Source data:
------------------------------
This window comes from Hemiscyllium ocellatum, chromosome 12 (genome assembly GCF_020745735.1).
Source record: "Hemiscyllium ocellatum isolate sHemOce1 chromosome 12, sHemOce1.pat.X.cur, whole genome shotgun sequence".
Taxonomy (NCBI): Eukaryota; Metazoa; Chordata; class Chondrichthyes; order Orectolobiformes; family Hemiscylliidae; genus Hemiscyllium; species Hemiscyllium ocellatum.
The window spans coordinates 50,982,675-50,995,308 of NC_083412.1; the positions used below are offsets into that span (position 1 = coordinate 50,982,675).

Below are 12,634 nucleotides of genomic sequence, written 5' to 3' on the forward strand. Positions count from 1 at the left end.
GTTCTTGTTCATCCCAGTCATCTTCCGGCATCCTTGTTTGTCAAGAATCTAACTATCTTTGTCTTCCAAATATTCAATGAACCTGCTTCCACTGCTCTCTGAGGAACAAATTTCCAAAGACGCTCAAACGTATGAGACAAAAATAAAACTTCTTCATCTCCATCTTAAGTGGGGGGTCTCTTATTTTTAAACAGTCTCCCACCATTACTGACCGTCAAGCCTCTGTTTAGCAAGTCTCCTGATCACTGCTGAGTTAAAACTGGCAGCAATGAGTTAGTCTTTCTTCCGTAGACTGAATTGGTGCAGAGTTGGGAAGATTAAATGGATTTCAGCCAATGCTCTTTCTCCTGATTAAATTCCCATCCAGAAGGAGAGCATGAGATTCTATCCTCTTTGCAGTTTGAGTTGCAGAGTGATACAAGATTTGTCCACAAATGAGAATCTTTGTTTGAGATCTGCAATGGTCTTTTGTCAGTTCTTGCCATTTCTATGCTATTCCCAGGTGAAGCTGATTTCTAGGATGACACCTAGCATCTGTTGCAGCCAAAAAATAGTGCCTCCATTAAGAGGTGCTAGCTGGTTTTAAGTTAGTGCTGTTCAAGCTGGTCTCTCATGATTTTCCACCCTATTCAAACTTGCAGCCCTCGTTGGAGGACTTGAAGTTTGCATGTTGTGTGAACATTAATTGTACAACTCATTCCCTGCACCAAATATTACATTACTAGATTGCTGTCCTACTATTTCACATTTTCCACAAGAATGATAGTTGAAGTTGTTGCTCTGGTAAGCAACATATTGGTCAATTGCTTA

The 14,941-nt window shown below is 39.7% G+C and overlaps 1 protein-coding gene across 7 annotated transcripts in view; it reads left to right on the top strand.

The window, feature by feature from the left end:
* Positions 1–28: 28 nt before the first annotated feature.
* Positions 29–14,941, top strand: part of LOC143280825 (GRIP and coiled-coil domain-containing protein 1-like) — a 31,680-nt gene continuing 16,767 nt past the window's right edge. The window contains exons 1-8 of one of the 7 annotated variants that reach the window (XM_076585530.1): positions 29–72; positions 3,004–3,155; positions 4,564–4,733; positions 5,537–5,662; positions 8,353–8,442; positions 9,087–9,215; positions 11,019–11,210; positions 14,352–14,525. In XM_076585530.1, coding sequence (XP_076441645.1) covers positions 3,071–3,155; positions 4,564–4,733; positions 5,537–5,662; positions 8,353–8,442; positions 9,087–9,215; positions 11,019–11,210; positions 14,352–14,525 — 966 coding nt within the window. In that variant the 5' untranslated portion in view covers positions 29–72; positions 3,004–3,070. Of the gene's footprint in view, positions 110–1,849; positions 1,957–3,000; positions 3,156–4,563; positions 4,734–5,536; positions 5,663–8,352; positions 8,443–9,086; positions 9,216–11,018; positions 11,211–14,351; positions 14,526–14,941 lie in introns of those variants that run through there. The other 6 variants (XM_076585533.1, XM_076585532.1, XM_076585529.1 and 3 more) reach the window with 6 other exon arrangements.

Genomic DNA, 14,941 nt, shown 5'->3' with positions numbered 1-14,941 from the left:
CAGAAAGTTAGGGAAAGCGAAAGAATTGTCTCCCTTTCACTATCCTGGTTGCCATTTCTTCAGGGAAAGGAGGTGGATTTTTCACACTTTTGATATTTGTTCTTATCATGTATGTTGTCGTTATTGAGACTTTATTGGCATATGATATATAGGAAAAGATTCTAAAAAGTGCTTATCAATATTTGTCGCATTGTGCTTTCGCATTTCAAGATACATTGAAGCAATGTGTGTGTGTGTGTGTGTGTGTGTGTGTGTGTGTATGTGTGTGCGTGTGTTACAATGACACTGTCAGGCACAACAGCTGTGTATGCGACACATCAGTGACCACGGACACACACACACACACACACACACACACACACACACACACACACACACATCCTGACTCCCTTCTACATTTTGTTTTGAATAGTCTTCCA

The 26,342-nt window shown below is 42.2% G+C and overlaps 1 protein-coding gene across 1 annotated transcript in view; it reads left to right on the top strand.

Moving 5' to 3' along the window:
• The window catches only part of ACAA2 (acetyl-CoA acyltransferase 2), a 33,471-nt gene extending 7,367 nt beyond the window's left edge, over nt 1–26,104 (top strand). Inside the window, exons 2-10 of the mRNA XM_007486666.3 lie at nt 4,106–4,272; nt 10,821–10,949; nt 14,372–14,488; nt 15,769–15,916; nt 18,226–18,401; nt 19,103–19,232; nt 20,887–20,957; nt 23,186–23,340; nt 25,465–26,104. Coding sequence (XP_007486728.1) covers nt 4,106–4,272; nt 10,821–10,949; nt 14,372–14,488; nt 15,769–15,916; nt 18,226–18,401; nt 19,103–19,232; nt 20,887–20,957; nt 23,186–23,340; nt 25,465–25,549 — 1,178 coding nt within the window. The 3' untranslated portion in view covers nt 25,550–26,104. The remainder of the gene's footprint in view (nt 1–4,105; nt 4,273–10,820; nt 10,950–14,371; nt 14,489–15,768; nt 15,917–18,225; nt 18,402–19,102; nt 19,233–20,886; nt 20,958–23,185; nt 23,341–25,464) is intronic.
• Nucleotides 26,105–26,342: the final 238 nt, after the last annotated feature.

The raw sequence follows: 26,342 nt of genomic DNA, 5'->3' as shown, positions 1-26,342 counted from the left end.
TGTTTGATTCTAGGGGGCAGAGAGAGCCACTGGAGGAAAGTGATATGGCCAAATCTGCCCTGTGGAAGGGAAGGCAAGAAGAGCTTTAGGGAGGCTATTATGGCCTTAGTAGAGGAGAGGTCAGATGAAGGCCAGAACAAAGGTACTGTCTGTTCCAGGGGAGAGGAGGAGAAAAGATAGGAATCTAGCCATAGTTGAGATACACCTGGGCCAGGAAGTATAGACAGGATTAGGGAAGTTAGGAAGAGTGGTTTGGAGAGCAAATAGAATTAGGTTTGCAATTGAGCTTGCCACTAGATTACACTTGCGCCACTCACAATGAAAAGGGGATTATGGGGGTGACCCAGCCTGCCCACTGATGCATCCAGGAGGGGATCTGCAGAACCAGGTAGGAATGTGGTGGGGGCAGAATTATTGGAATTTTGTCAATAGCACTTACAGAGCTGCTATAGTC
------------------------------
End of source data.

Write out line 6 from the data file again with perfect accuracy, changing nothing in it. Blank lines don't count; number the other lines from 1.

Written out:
GTTCTTGTTCATCCCAGTCATCTTCCGGCATCCTTGTTTGTCAAGAATCTAACTATCTTTGTCTTCCAAATATTCAATGAACCTGCTTCCACTGCTCTCTGAGGAACAAATTTCCAAAGACGCTCAAACGTATGAGACAAAAATAAAACTTCTTCATCTCCATCTTAAGTGGGGGGTCTCTTATTTTTAAACAGTCTCCCACCATTACTGACCGTCAAGCCTCTGTTTAGCAAGTCTCCTGATCACTGCTGAGTTAAAACTGGCAGCAATGAGTTAGTCTTTCTTCCGTAGACTGAATTGGTGCAGAGTTGGGAAGATTAAATGGATTTCAGCCAATGCTCTTTCTCCTGATTAAATTCCCATCCAGAAGGAGAGCATGAGATTCTATCCTCTTTGCAGTTTGAGTTGCAGAGTGATACAAGATTTGTCCACAAATGAGAATCTTTGTTTGAGATCTGCAATGGTCTTTTGTCAGTTCTTGCCATTTCTATGCTATTCCCAGGTGAAGCTGATTTCTAGGATGACACCTAGCATCTGTTGCAGCCAAAAAATAGTGCCTCCATTAAGAGGTGCTAGCTGGTTTTAAGTTAGTGCTGTTCAAGCTGGTCTCTCATGATTTTCCACCCTATTCAAACTTGCAGCCCTCGTTGGAGGACTTGAAGTTTGCATGTTGTGTGAACATTAATTGTACAACTCATTCCCTGCACCAAATATTACATTACTAGATTGCTGTCCTACTATTTCACATTTTCCACAAGAATGATAGTTGAAGTTGTTGCTCTGGTAAGCAACATATTGGTCAATTGCTTA